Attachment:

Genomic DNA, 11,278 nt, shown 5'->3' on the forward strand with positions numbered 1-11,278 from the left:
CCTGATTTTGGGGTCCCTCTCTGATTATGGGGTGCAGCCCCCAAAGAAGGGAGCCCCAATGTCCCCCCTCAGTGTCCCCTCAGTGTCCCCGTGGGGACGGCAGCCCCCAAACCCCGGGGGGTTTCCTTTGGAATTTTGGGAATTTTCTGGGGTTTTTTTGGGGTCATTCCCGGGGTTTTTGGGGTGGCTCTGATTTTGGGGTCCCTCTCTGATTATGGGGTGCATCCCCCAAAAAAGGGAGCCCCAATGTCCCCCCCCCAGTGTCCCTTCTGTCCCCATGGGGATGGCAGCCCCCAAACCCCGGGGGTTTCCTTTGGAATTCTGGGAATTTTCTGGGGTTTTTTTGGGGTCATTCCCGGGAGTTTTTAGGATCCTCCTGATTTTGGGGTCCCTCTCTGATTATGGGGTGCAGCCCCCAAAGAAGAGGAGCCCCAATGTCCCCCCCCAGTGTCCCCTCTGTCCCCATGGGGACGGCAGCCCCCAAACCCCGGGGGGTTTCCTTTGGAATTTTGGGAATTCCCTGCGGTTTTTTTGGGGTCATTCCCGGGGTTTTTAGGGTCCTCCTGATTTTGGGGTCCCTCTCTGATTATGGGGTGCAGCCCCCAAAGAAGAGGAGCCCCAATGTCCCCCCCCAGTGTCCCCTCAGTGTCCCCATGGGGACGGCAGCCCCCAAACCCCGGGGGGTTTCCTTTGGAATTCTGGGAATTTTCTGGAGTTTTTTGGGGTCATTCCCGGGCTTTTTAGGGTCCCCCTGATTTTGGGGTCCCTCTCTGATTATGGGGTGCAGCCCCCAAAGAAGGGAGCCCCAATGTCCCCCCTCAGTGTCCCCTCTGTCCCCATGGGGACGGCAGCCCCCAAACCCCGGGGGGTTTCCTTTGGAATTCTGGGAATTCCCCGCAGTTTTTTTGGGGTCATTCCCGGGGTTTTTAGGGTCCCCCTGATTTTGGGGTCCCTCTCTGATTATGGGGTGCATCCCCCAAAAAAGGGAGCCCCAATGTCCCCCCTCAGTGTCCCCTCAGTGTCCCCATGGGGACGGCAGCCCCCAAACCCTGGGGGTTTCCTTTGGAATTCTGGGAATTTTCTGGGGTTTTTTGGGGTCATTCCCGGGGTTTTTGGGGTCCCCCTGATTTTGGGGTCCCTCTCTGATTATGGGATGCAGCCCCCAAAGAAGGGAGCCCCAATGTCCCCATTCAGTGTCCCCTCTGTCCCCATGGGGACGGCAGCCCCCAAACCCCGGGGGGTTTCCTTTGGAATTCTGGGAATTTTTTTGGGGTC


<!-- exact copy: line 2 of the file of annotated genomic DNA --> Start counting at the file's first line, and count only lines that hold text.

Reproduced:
CCTGATTTTGGGGTCCCTCTCTGATTATGGGGTGCAGCCCCCAAAGAAGGGAGCCCCAATGTCCCCCCTCAGTGTCCCCTCAGTGTCCCCGTGGGGACGGCAGCCCCCAAACCCCGGGGGGTTTCCTTTGGAATTTTGGGAATTTTCTGGGGTTTTTTTGGGGTCATTCCCGGGGTTTTTGGGGTGGCTCTGATTTTGGGGTCCCTCTCTGATTATGGGGTGCATCCCCCAAAAAAGGGAGCCCCAATGTCCCCCCCCCAGTGTCCCTTCTGTCCCCATGGGGATGGCAGCCCCCAAACCCCGGGGGTTTCCTTTGGAATTCTGGGAATTTTCTGGGGTTTTTTTGGGGTCATTCCCGGGAGTTTTTAGGATCCTCCTGATTTTGGGGTCCCTCTCTGATTATGGGGTGCAGCCCCCAAAGAAGAGGAGCCCCAATGTCCCCCCCCAGTGTCCCCTCTGTCCCCATGGGGACGGCAGCCCCCAAACCCCGGGGGGTTTCCTTTGGAATTTTGGGAATTCCCTGCGGTTTTTTTGGGGTCATTCCCGGGGTTTTTAGGGTCCTCCTGATTTTGGGGTCCCTCTCTGATTATGGGGTGCAGCCCCCAAAGAAGAGGAGCCCCAATGTCCCCCCCCAGTGTCCCCTCAGTGTCCCCATGGGGACGGCAGCCCCCAAACCCCGGGGGGTTTCCTTTGGAATTCTGGGAATTTTCTGGAGTTTTTTGGGGTCATTCCCGGGCTTTTTAGGGTCCCCCTGATTTTGGGGTCCCTCTCTGATTATGGGGTGCAGCCCCCAAAGAAGGGAGCCCCAATGTCCCCCCTCAGTGTCCCCTCTGTCCCCATGGGGACGGCAGCCCCCAAACCCCGGGGGGTTTCCTTTGGAATTCTGGGAATTCCCCGCAGTTTTTTTGGGGTCATTCCCGGGGTTTTTAGGGTCCCCCTGATTTTGGGGTCCCTCTCTGATTATGGGGTGCATCCCCCAAAAAAGGGAGCCCCAATGTCCCCCCTCAGTGTCCCCTCAGTGTCCCCATGGGGACGGCAGCCCCCAAACCCTGGGGGTTTCCTTTGGAATTCTGGGAATTTTCTGGGGTTTTTTGGGGTCATTCCCGGGGTTTTTGGGGTCCCCCTGATTTTGGGGTCCCTCTCTGATTATGGGATGCAGCCCCCAAAGAAGGGAGCCCCAATGTCCCCATTCAGTGTCCCCTCTGTCCCCATGGGGACGGCAGCCCCCAAACCCCGGGGGGTTTCCTTTGGAATTCTGGGAATTTTTTTGGGGTC